I finally got started on the HTR&W Challenge I mentioned in my Weekly Geeks #9 post a couple weeks ago. I got Bloom’s book at Boarders in the middle of last week, but put off reading it over the 4th of July because I just didn’t feel like I could focus. However, I managed to start into the prologue today, which was an accomplishment considering how tired I am from the weekend!
The piece of the prologue that grabbed me most was the formula Bloom suggests for how to read:
Find what comes near to you that can be put to the use of weighing and considering, and that addresses you as though you share the one nature, free of time’s tyranny (22).
I think I grabbed onto this idea in part because it confirms what I already think about when I read. Whenever I come to a new book or idea, I tend to see it in a way that helps illuminate some part of my life — I read and gain lessons from fiction and nonfiction about the ways that I can live my life. However, I don’t think I always put those lessons into practice as well as I should; rather than absorb them and try to live life differently, I think I enjoy the lessons but just go back to the way I used to be.
A good example I can think of for this is my reading of Into the Wild by Jon Krakauer. One of the main themes I see in the book (although I’m not quite done yet), is the idea that being independent can often lead to being foolhardy, and some of the best experiences in life are those that you can experience with others — the book comes down as a rejection of the prevalent idea of rugged individualism. This challenges me because I have just started my own quest for independence. I’m moving away from my family and friends this fall to go to graduate school, and decided I wanted to move away because I needed to be more independent. Into the Wild is making me question some of my reasoning, but I’m not sure if it will change my behavior. If I were reading as Bloom suggests, I think the book will inspire me to keep close contact with those I’m leaving, as well as learn to admit when I need help.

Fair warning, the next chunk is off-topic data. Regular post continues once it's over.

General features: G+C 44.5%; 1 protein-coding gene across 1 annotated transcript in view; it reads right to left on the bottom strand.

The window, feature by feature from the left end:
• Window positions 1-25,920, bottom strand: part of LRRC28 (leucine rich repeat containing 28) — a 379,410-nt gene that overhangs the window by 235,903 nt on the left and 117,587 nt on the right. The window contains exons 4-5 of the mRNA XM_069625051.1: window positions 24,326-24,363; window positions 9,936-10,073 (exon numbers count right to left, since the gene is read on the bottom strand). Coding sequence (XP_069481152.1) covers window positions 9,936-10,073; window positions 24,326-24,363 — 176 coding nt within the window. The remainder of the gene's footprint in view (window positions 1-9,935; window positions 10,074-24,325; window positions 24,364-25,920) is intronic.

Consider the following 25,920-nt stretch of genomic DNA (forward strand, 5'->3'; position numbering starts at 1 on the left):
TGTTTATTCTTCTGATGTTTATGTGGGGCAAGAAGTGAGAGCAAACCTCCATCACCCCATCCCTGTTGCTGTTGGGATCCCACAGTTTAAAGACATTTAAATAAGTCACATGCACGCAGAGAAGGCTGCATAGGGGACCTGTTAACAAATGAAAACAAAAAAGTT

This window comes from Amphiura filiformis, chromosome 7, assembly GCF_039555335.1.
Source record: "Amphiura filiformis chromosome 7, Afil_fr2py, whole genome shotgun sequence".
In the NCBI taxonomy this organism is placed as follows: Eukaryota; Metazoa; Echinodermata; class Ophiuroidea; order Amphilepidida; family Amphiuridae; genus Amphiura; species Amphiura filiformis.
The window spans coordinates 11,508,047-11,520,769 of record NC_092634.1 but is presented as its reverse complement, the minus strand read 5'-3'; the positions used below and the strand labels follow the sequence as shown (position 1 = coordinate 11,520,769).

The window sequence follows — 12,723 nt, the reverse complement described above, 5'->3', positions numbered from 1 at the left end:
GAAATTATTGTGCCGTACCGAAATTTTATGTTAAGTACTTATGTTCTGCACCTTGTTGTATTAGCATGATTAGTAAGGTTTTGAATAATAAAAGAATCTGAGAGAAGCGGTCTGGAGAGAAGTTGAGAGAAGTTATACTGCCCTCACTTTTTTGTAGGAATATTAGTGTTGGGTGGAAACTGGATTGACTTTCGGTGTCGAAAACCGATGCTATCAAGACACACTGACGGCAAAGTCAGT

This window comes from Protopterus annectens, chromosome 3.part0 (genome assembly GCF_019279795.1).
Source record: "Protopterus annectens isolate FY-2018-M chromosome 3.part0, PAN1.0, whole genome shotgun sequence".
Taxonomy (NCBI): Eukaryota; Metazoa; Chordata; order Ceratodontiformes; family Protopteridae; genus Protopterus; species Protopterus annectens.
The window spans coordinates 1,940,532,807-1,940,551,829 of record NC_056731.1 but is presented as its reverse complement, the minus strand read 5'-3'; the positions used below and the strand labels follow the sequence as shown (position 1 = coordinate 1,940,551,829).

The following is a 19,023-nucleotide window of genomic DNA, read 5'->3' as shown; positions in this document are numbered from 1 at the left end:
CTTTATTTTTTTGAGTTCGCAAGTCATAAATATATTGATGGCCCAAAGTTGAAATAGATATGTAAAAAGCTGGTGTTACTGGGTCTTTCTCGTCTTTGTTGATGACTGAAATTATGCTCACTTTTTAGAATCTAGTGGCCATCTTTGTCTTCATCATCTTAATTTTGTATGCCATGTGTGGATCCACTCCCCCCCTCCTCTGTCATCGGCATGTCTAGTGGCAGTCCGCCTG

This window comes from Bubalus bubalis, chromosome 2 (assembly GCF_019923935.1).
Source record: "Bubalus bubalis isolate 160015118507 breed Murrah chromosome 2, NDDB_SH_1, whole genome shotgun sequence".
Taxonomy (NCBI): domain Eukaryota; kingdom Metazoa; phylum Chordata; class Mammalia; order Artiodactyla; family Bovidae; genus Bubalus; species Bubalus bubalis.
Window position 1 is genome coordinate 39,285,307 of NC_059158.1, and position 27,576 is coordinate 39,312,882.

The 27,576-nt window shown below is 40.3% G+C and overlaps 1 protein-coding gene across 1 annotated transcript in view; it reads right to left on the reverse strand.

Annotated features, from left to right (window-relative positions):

Another part of Bloom’s discussion I thought was interesting was his blatant rejection of the way we are taught to read in a university setting. He blames the university for making reading tied to an ideology, with academic speak and agendas overshadowing the individual lessons we can take from reading. In some ways, it then becomes ironic that I’m trying to analyze Bloom, or plan to analyze the texts Bloom is discussing because that might be the last thing he wants us to do. I think my challenge, particularly as I head to school in the fall, will be to approach the texts not as literature to be taken apart or read support my particular ideology, but as pieces of art and writing to enjoy. I’m still not sure I understand exactly what Bloom means throughout the prologue, but I’m hopeful that as I continue to read these overarching arguments will become more clear.
I think the last few sentences of the prologue are particularly lovely:
There is a reader’s Sublime, and it seems the only secular transcendence we can ever attain, except for the even more precarious transcendance we call “falling in love.” I urge you to find what truly comes near to you, that can be used for weighing and for considering. Read deeply, not to believe, not to accept, not to contradict, but to learn to share in that one nature that writes and reads (29).
It’s been a long time since I felt myself becoming lost in a book, so in many ways I hope this attempt to reconsider reading will help attain the Sublime Bloom so eloquently writes about.
Other’s Thoughts: Rebecca Reads